PARECON: Remuneration and Balanced Job Complexes
By Michael McGehee at Nov 07, 2008
Maybe it's the level of exposure I have had to our own prevailing system that presents obstacles to constructive thinking but I recently had difficulties in comprehending how remuneration and balanced job complexes would work in a parecon society.
Let me start with remuneration. I get how it is unfair to compensate for ownership, inheritance or genetic lottery, but I admit that I was slightly hung up on not paying more for work that is more socially valuable.
Until an email conversation yesterday with Michael Albert that sparked some creative thinking I was still leaning towards paying more for more socially valuable work. So if you make deodorant and I make airbags, car seats for children or seat belts then I should get paid more. The logic at first glance seemed to make sense.
But then I did some thinking that led me to a similar thought I had on religion and morality.
For awhile now I have been critical of how Christianity uses the promise of Heaven and the fear of Hell to instill good values into people.
I will give two hypothetical examples (though I am willing to bet these are more real than hypothetical):
A preacher tells his congregation that if it were not for the Lord then he would see no reason to be faithful to his wife. In other words, if it were not for the reward of Heaven or the punishment of Hell he would see no reason to be good. This to me is saying we should do the right thing for the wrong reasons. It seems to me that we should be teaching the right morals for the rights reasons; we should be faithful to our spouses because we love and respect them.
A Christian woman volunteers at her local homeless shelter because she wants to be right with Jesus. She really wants to walk through the Pearly Gates and meet St. Peter so she helps out her fellow man because she knows the Lord will be pleased. Like the above example this is teaching the right thing for the wrong reason. The right reason would be that she genuinely is concerned with the welfare of others.
I am talking mostly about solidarity.
Here is another thought process I used to test the sensibility of not remunerating based on social value: Say I work in a shoe factory and you work in a shoe factory. I make Nike Air Jordan's but you make cheap house slippers. My product is more socially valuable than yours, but we both put in equal effort and sacrifice. Why in the Hell should I get paid more than you?
Let's go with another example: Society wants deodorant but, even more, it wants safety features in our cars. We, the workers, give that to society not because we expect to be paid/rewarded more for it but because it is the right thing to do.
Work is compensated simply on the basis of how hard and long we work. There would be a "social average income" (Albert) that is applicable to all jobs. So if we put in the same effort and sacrifice at different jobs (me at the car safety factory, you at the deodorant factory) then we get paid the same.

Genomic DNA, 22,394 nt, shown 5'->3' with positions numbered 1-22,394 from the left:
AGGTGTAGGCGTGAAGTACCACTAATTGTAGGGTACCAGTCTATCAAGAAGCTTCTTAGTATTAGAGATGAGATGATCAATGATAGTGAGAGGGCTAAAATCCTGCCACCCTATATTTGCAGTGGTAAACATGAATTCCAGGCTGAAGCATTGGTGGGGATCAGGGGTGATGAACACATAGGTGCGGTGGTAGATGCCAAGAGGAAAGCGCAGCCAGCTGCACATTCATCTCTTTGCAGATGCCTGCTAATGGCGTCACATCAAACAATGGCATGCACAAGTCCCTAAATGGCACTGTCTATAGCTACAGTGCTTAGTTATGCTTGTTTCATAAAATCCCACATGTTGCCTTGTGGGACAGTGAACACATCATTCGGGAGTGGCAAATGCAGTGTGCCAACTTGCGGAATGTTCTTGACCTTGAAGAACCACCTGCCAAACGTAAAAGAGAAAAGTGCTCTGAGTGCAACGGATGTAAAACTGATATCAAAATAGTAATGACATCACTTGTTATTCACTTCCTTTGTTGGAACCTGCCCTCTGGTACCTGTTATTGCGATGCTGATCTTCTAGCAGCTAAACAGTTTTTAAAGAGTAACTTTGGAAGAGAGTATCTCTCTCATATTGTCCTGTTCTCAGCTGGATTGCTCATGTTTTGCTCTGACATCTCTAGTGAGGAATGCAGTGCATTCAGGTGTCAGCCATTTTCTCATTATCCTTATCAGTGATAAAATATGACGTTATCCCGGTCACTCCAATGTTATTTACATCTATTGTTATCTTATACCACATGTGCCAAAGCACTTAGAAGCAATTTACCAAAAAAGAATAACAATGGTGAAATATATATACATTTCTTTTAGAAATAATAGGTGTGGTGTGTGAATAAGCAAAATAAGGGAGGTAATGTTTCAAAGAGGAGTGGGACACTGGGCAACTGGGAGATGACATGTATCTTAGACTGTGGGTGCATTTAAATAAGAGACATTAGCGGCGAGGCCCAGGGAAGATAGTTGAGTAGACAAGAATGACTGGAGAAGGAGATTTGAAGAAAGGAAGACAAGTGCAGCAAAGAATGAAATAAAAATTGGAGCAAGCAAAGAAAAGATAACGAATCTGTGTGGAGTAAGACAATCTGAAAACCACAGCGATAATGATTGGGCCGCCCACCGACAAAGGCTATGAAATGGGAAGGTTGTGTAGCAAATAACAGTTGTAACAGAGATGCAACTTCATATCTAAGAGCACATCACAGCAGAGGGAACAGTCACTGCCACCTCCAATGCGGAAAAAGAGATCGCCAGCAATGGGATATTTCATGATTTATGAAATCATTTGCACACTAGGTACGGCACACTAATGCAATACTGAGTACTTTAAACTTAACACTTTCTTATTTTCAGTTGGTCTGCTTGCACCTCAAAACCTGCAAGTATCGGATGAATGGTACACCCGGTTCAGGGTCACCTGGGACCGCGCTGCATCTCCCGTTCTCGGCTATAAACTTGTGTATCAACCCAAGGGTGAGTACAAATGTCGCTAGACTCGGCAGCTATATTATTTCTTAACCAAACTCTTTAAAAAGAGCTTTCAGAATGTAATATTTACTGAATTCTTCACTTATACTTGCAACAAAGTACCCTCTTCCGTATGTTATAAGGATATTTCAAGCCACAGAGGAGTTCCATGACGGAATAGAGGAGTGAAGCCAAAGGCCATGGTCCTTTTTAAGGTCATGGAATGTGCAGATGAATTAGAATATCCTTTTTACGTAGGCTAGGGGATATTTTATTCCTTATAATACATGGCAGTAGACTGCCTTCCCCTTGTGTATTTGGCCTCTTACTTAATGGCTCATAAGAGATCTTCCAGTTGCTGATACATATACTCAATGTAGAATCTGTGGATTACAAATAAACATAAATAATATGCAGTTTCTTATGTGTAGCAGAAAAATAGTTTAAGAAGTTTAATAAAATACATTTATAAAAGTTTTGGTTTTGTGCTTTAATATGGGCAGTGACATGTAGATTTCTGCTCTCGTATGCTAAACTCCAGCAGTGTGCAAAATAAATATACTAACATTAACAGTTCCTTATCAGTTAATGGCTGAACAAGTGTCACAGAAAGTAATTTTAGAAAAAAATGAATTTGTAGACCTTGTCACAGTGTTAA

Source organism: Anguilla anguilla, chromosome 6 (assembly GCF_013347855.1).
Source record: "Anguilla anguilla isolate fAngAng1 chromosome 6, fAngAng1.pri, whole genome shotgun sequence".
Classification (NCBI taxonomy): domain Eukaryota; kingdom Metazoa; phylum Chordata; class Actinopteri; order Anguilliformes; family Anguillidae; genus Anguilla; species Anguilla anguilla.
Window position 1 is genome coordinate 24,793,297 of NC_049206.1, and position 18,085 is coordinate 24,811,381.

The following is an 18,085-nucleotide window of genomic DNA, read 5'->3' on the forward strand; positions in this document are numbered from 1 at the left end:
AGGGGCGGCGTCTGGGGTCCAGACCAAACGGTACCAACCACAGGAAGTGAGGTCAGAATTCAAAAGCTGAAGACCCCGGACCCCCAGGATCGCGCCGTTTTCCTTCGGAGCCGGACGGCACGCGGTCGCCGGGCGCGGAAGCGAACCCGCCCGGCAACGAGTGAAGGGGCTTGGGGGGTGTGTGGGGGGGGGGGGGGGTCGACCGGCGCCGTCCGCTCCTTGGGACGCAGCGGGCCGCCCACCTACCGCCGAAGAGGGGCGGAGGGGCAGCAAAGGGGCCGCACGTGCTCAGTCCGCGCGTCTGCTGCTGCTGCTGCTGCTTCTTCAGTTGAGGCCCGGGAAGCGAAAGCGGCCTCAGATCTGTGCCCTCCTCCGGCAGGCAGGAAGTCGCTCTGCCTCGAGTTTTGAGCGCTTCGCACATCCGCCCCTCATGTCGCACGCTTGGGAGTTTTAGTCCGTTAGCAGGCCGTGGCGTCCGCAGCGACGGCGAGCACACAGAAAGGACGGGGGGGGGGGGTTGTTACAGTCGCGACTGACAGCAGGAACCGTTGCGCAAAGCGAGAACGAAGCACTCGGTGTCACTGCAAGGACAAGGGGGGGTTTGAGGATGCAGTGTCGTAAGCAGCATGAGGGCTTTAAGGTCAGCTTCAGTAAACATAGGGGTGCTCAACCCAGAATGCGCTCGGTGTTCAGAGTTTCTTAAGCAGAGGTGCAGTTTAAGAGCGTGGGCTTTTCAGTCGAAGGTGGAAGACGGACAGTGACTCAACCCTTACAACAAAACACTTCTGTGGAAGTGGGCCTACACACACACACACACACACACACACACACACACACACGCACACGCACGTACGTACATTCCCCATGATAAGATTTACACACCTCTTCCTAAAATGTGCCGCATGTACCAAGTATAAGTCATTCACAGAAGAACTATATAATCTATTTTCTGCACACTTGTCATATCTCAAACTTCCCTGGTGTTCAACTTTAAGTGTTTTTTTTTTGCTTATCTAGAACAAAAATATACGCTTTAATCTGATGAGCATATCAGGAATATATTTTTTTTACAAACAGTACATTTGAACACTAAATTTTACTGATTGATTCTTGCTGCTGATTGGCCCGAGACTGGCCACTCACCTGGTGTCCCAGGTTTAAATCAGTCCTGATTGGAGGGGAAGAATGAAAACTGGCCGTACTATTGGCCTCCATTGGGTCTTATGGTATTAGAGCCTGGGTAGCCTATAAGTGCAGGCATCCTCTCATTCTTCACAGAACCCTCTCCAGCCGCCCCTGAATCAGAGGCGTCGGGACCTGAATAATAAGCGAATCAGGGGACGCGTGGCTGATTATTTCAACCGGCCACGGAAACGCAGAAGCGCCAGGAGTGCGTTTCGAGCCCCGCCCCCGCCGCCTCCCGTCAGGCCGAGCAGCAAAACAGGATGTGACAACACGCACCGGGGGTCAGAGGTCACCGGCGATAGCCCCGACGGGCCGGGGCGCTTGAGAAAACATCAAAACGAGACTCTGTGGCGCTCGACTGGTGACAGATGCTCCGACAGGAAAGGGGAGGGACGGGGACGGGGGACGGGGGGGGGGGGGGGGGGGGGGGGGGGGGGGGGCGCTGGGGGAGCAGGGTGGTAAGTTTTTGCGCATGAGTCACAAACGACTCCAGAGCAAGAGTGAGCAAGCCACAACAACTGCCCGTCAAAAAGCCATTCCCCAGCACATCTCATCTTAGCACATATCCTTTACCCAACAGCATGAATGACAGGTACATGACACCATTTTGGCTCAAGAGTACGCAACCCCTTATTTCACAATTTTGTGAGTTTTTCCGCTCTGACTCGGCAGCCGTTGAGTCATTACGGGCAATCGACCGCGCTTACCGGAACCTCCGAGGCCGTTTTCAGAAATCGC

The only way different jobs would predictably produce different pay is if one job typically calls for less effort and sacrifice. Maybe I work in a floral store while you work on an assembly line in some hazardous factory. It would make sense that you make more money than me, but even then your extra income would be nothing like the income inequality we see today. Plus it would not give you anymore power or influence over planning than myself.
Well what about balanced job complexes? I was also in doubts about this but with the help of Michael Albert I think I got a good understanding of it now.
Let's say we all work in a big hotel in downtown Fort Worth, Texas. Maybe it is the Worthington (the super-nice hotel that the Republicans recently celebrated their local electoral victories at taxpayers' expense. So the next time Joe Barton or John Cornyn talks about fiscal conservatism we should ask them why they feel the need to use our money to celebrate at expensive hotels).
Okay, within this place of business are many, many tasks. Some of them are empowering and enlightening, and give the workers access to vital information needed for planning while other tasks are tedious, boring and provide little or no insight into how to best plan business for the hotel.
And remember, we want to avoid certain elements of corporate divisions of labor because we want the workplace to be democratic and allow the workers to properly participate in planning. If we keep the prevailing structure then most workers will be consigned to following orders and not having equitable access to information that allows them to best participate in the decision-making process. The democratic process will largely be a sham.
The purpose of balanced job complexes is to separate all the tasks into empowering and un-empowering tasks and then balance them out amongst workers. This doesn't mean everyone does the same tasks but it does mean that based on what you qualify for and what you desire you will balance out your job tasks so that you have an appropriate mix of empowering and empowering tasks. Imagine getting hired on to this hotel and provided a list of tasks to choose from. You make your choices and depending on your qualifications and their availability that will determine what you get.
Anyway, I think this is a good understanding of the remuneration and balanced job complex features of Participatory Economics.